AIR FORCE CROSS
SSgt Richard B. Hunter
The President of the United States of America, authorized by section 8742 of title 10 U.S.C., awards the Air Force Cross to Staff Sergeant Richard B. Hunter for extraordinary heroism in military operations against an armed enemy of the United States as a Joint Terminal Attack Controller, 23d Expeditionary Special Tactics Squadron, Combined Joint Special Operations Air Component-Afghanistan in Kunduz Province, Afghanistan from 2 November 2016 to 3 November 2016. During this period, while assigned to a Special Forces team, Sergeant Hunter displayed extraordinary bravery as his team assaulted an insurgent safe haven. As they moved in a narrow alley, Taliban fighters ambushed them with grenade and heavy machine gun fire. With no regard for his own life, Sergeant Hunter placed himself between the enemy and his team, shielding the wounded with his body while providing suppressive fire with his rifle. To allow his team to withdraw from the kill zone, he positioned himself at the rear of the element, closest to the threat to prevent fratricide, and directed multiple danger-close airstrikes to within 20 meters; well inside the 190-meter danger-close distance for 105 millimeter rounds. With the team still under persistent enemy fire, Sergeant Hunter and four teammates cleared a compound to gain cover, preventing further casualties. Upon hearing a call for help, he again exposed himself to fire, rushing outside the compound to drag a wounded teammate 30 meters to safety. For the next two hours he controlled four AC-130U and AH-64D aircraft, continually directing fire on enemy positions, including 105 millimeter rounds to within 13 and 16 meters of his location. He courageously assumed greater risk by occupying the best vantage point to inflict devastating effect on the enemy, preventing the team from being overrun. During exfiltration, he called for airstrikes to suppress heavy enemy fire, and he bravely exposed himself in a field during daylight to mark a landing zone with smoke. Throughout the eight hour assault, Sergeant Hunter alternated between firing his weapon at the enemy and controlling air assets, directing 1,787 munitions in 31 danger-close engagements, most to within 90 meters, resulting in 57 lives saved and 27 enemy killed. Through his extraordinary heroism, superb airmanship, and aggressiveness in the face of the enemy, Sergeant Hunter reflected the highest credit upon himself and the United States Air Force.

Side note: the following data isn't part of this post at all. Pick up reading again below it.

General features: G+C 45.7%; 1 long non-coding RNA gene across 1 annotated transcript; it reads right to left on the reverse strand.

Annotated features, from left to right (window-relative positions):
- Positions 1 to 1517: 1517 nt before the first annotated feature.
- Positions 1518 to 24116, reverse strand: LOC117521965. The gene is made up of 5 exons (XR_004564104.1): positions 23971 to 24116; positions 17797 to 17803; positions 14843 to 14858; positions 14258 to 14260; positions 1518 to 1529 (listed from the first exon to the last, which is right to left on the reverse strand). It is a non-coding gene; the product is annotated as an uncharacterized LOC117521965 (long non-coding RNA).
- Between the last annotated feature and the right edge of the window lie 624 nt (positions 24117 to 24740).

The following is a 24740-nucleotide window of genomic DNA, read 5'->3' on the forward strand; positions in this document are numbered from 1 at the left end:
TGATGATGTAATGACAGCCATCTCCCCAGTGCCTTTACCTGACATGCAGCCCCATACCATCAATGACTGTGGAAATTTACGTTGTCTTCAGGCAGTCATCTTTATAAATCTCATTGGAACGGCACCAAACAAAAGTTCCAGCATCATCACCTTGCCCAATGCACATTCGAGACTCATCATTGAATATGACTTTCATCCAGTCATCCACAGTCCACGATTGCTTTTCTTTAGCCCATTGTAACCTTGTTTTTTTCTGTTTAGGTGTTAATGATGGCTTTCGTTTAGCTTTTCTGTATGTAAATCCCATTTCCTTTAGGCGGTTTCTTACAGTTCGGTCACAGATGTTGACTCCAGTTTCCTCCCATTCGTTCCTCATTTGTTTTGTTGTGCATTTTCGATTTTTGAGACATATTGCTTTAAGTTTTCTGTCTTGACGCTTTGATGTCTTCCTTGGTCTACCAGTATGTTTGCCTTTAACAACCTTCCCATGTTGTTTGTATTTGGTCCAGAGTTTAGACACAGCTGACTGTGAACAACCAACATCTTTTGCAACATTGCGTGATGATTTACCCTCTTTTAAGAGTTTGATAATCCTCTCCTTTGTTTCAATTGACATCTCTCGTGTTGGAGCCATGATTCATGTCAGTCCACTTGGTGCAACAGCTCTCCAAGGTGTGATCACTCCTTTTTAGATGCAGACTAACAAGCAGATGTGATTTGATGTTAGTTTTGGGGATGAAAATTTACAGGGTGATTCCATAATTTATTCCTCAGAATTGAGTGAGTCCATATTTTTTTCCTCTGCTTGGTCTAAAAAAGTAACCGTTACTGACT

SSgt Robert Gutierrez Jr.
The President of the United States of America, authorized by Title 10, Section 8742, United States Code, takes pleasure in presenting the Air Force Cross to Staff Sergeant Robert Gutierrez, Jr., United States Air Force, for extraordinary heroism in military operations against an armed enemy of the United States in Heart Province, Afghanistan, on 5 October 2009. On that date, while assigned as a combat controller of the 21st Special Tactics Squadron, to an Army Special Forces Detachment, Sergeant Gutierrez and his team conducted a high-risk nighttime raid to capture the number two Taliban leader in the region. During the initial assault, the team was attacked with a barrage of rifle and heavy machine-gun fire from a numerically superior and determined enemy force. Sergeant Gutierrez was shot in the chest, his team leader was shot in the leg, and the ten-man element was pinned down in a building with no escape route. In great pain and confronting the very real possibility that he would die, Sergeant Gutierrez seized the initiative and refused to relinquish his duties as joint terminal attack controller. Under intense fire, he engaged Taliban fighters with his M-4 rifle and brought airpower to bear, controlling three "danger close" A-10 strafing runs with exceptional precision against enemy forces just 30 feet away. After the first A-10 attack, the team medic performed a needle decompression to re-inflate Sergeant Gutierrez's collapsed lung, allowing him to direct the next two strafe runs which decimated the enemy force and allowed the team to escape the kill zone without additional casualties. Throughout the four-hour battle, Sergeant Gutierrez's valorous actions, at great risk to his own life, helped save the lives of his teammates and dealt a crushing blow to the regional Taliban network. Through his extraordinary heroism, superb airmanship, and aggressiveness in the face of the enemy, Sergeant Gutierrez reflected the highest credit upon himself and the United States Air Force.